# Inserting a sample document.
    my_collection.insert_one({"test": "document", "hello": "world"})

    And that's it! We've successfully inserted a document to our DB! Now let's have a look at the second possibility.

  2. Insert Many
    This is to insert multiple documents to the collection ( Basically a list of dictionaries instead of a single dictionary ).

    Example: -

    # Get the collection
    my_collection = db.collection_name
    
    # Define a list to insert
    documents = [
    {"test": "document", "n": 1},
    {"hello": "world", "n": 2}
    ]
    
    # Insert multiple documents
    my_collection.insert_many(documents)

    And that's how you insert multiple documents at once. It will not create 1 new document and insert the list as it's value, instead, it will create new documents for each of the dicts inside that list!
    And those were the two ways of inserting data.


Searching for documents in a collection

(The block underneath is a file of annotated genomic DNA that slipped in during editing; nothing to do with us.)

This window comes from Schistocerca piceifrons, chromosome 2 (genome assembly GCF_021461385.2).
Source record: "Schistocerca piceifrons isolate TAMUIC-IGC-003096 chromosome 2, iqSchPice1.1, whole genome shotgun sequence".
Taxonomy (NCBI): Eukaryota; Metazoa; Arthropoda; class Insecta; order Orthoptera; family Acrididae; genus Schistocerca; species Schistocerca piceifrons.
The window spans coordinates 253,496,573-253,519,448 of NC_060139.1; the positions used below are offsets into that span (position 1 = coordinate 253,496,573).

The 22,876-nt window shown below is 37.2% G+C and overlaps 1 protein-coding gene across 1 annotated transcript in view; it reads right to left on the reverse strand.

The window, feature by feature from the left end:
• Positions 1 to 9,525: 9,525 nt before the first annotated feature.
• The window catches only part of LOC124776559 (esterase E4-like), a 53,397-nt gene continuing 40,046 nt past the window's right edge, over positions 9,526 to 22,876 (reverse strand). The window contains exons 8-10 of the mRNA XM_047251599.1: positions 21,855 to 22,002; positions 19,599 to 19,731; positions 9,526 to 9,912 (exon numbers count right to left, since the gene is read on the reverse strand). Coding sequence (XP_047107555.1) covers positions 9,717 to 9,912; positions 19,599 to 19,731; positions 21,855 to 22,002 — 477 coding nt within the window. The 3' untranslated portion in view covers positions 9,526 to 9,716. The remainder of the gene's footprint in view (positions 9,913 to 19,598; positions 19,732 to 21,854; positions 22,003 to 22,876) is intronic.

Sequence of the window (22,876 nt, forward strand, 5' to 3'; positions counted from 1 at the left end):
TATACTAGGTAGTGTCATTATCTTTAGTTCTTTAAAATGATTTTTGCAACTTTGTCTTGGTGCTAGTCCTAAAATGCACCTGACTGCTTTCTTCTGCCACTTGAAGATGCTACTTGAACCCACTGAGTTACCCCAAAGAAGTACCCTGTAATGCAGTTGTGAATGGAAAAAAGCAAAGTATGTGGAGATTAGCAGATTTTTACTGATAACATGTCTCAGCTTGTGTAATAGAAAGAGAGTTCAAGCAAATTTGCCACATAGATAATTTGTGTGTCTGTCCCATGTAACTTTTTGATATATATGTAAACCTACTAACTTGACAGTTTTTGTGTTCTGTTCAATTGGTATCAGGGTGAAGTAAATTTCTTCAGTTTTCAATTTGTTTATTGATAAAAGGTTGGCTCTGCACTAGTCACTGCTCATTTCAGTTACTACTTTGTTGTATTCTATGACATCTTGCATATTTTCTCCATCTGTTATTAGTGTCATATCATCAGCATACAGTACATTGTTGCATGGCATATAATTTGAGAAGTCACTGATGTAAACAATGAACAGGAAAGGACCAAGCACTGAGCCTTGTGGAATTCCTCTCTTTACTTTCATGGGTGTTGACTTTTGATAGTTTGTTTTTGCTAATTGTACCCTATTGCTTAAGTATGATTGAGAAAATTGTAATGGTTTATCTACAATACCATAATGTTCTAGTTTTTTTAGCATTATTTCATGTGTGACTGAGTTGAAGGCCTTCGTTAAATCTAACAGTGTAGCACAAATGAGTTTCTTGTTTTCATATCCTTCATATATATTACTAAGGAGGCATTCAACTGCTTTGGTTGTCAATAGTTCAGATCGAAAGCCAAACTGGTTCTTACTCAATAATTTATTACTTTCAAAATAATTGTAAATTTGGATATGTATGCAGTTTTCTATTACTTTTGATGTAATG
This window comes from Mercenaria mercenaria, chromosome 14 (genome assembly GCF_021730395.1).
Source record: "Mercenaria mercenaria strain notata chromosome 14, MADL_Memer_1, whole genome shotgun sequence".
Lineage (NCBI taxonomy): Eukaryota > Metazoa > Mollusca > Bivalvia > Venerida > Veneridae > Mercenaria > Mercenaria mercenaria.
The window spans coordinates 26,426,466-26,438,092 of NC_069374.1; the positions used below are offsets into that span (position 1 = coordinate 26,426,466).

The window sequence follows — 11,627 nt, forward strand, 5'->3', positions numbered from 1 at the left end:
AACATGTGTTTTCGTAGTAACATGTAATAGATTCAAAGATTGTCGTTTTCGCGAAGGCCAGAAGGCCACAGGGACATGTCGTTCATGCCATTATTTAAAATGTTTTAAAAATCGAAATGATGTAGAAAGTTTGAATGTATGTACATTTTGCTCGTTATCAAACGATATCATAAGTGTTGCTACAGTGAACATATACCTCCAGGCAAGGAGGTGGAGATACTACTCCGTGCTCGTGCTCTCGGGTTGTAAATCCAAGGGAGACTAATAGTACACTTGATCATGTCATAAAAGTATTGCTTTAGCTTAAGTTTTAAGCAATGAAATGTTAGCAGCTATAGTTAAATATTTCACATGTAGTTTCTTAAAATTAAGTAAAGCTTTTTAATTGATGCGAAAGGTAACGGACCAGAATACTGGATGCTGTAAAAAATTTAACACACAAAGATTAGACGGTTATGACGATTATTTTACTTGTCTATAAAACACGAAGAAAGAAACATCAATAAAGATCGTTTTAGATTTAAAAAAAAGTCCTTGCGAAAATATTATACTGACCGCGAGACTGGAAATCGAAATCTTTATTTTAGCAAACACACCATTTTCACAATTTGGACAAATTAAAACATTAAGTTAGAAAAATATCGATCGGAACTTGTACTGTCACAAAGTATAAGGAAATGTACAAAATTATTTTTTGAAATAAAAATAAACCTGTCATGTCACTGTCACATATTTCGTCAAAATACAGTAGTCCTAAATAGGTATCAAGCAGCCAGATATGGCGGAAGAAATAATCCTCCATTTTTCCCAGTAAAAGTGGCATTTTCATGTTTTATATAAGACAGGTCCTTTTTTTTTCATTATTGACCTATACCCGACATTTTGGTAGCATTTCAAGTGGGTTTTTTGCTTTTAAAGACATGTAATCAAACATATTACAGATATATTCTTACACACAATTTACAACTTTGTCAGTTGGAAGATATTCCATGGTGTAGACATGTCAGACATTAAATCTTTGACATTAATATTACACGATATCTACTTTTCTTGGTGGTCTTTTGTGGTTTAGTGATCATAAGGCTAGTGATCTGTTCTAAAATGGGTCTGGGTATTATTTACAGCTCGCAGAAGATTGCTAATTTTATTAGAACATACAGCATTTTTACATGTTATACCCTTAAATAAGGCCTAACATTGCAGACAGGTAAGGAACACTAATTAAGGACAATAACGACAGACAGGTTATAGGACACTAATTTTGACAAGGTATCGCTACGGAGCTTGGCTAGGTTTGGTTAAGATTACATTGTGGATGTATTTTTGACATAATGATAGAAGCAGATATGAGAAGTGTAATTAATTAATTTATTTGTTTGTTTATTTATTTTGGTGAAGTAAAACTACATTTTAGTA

Now that we've inserted some stuff to a collection, we can fetch and view it whenever we want. This can also be done in two ways: -

  1. Find One
    In this method, pymongo will return the first element it finds satisfying the query. The general syntax for this is: -

    db.collection_name.find_one(query)

    Example: -

    # Get the collection
    my_collection = db.collection_name
    
    # Find the document
    x = my_collection.find_one({"field": "value"})

    This example will search for a document in the collection collection_name whose field field's value is value.

  2. Find
    In this method, pymongo will return all the elements it finds satisfying the query. The general syntax for this is: -

    db.collection_name.find(query)

    Example: -

    # Get the collection
    my_collection = db.collection_name
    
    # Find the document
    x = my_collection.find({"field": "value"})

    This example will search for all documents in the collection collection_name whose field field's value is value and return a object of the Cursor class which can be treated as a list of the resulting documents.

And these were the two ways to search for documents that are there in a collection.


Deleting documents

And now, we have some documents that we can get rid of (delete them of course). Deleting can also be done in two ways: -

  1. Delete One

    For deleting just one document. Pretty similar to the find_one function, we need to provide a query object and then it will delete the very first item it finds that satisfies the query.